Remember what Thomas Edison said: “Genius is 1% inspiration and 99% perspiration.” 

 So get to work! In the meantime, I’m back at it, too. Perched on my shoulder, my old editor keeps whispering in my ear. Check your facts. Get them right. Period. 

Find Ashley and her books HERE

Ashley E. Sweeney is the winner of the 2017 Nancy Pearl Book Award for her debut novel, Eliza Waite. A native New Yorker, she is a graduate of Wheaton College in Norton, Massachusetts, and resides in Tucson. Answer Creek, released in May 2020, is her second novel, and winner of the 2020 Arizona Authors Association Literary Award. She is at work on a third novel set in 1905 rural Arizona. Find Ashley’s books by clicking these links: Answer Creek and Eliza Waite Visit Ashley’s website HERE. Winner: 2020 Arizona Authors Association Literary Award Winner: 2017 Nancy Pearl Book Award Finalist: 2016 Sarton Women’s Book Award Finalist: 2017 WILLA Literary Award

Monday, March 15, 2021

History and myths, the Paladins of Charlemagne - by Vijaya Schartz


The Curse of the Lost Isle series starts in the time of Charlemagne and the Viking Invasions and ends during the Crusades.Find these books on my page at BWL Publishing HERE

When Charlemagne ascended to the Frankish throne in 968AD, he designated twelve Paladins to help him rule the Frankish Kingdom. They were highly trained noblemen, expert swordsmen and fierce warriors. They, took a solemn oath of fealty and swore to abide by Christian rules. Some say they were the first chivalric Christian Knights. Others argue they were Charlemagne’s henchmen, extortioners and executioners… which, in these violent and troubled times might be closer to the truth.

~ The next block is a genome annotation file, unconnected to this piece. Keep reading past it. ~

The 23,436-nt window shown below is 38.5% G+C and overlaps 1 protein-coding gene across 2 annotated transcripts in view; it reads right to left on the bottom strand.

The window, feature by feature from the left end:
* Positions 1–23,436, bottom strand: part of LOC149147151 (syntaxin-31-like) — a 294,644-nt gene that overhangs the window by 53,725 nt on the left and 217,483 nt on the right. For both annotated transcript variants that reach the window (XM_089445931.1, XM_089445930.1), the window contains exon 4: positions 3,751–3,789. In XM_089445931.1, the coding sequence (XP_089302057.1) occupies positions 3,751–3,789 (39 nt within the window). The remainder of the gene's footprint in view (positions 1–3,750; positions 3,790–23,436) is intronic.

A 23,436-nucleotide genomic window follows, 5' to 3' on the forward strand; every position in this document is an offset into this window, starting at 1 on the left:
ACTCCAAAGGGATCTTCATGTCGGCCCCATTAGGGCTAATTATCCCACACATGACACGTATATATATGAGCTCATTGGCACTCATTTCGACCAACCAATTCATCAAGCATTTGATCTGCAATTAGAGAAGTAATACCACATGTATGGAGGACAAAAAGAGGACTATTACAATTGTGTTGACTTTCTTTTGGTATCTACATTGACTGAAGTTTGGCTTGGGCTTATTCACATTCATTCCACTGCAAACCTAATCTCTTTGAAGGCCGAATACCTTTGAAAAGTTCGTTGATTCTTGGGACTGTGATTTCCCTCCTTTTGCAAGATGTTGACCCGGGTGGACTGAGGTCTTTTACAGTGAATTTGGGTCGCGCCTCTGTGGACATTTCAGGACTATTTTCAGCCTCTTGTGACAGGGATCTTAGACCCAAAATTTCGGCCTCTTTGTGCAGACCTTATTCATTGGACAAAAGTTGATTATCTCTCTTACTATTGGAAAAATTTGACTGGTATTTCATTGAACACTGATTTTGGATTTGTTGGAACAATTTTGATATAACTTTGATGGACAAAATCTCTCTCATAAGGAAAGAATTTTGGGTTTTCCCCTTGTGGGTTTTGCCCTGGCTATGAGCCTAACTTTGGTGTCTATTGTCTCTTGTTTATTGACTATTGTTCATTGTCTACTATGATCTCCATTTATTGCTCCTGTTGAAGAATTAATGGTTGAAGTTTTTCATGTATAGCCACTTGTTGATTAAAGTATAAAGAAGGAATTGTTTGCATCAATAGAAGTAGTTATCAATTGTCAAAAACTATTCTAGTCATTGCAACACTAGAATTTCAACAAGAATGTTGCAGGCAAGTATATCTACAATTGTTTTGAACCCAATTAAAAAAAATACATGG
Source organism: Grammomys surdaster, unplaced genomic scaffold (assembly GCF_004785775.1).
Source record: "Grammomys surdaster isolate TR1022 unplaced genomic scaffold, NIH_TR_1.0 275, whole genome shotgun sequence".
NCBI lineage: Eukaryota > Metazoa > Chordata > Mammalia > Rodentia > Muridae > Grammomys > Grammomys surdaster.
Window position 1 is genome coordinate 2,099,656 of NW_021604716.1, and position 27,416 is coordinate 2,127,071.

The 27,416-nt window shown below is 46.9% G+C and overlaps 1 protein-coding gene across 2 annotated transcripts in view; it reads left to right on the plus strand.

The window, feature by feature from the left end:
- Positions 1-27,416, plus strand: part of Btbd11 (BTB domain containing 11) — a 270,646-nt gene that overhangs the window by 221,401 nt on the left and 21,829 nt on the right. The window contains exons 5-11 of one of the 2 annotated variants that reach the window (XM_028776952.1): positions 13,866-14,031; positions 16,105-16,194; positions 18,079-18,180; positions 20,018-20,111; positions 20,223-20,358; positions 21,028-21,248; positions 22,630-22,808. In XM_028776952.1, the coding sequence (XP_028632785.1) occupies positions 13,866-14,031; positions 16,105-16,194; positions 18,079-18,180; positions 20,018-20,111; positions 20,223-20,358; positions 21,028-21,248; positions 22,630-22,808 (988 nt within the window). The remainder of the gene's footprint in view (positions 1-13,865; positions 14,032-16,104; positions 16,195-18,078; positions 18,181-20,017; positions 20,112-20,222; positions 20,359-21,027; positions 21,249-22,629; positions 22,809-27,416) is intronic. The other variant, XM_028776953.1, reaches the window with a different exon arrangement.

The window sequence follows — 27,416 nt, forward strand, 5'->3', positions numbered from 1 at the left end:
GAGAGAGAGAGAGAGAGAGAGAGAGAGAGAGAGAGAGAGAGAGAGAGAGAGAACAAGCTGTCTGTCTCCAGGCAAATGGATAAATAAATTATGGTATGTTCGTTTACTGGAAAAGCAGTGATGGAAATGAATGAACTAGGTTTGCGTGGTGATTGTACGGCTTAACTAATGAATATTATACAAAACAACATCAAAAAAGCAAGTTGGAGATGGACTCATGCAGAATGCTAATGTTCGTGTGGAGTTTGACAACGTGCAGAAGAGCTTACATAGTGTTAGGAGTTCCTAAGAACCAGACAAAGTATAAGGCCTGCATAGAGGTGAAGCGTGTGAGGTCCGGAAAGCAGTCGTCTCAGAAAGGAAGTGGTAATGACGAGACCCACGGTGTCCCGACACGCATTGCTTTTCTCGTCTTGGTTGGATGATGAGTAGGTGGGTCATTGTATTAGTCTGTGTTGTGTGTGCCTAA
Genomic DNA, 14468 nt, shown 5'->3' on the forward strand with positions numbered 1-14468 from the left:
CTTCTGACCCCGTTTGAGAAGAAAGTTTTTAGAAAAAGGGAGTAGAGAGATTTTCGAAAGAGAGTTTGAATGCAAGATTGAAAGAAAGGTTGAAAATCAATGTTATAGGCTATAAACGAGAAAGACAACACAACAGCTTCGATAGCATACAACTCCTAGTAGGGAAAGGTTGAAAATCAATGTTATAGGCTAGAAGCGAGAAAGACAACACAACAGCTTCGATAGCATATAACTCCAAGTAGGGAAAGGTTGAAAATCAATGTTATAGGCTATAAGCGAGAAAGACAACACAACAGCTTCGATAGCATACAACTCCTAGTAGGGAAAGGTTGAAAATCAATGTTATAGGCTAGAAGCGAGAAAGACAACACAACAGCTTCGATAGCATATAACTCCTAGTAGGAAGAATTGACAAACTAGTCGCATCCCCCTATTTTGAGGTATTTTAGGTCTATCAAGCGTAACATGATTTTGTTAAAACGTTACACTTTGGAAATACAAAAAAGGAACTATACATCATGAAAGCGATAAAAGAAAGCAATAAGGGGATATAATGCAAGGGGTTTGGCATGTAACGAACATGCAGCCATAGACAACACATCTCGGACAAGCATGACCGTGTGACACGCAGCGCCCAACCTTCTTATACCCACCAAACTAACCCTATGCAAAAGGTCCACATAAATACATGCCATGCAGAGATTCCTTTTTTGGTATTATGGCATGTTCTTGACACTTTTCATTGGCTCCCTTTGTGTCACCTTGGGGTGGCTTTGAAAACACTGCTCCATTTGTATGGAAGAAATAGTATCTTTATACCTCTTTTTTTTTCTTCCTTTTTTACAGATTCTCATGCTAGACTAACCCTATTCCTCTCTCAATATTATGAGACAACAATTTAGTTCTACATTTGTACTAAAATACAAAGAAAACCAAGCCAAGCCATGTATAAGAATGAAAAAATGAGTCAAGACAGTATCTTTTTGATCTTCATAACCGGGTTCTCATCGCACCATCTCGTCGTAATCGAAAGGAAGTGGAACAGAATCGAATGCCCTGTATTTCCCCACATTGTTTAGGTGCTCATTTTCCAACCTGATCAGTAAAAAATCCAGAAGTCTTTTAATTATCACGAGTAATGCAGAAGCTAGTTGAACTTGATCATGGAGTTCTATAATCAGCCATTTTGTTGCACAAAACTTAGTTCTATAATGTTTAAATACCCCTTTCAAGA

Ending the Dark Ages, Charlemagne united Europe in the name of Christianity, against invaders from the north (Vikings) and the Saracens in Spain. He beat medieval Europe into submission and imposed strict Christian rule. He established schools, promoted education, the copy of illuminated religious manuscripts, art, architecture, and he also maintained a formidable army.

On the battlefield, after a victory, Charlemagne gathered the surviving enemy soldiers, made them kneel, and gave them a choice. Convert to Christianity and join his army, or be beheaded on the spot. Of course, many converted, giving the new faith lip service only. Better be a live Christian than a dead Pagan, right?

Still, a number of vanquished soldiers chose death over conversion. Pagan roots ran much deeper than Christianity in many places.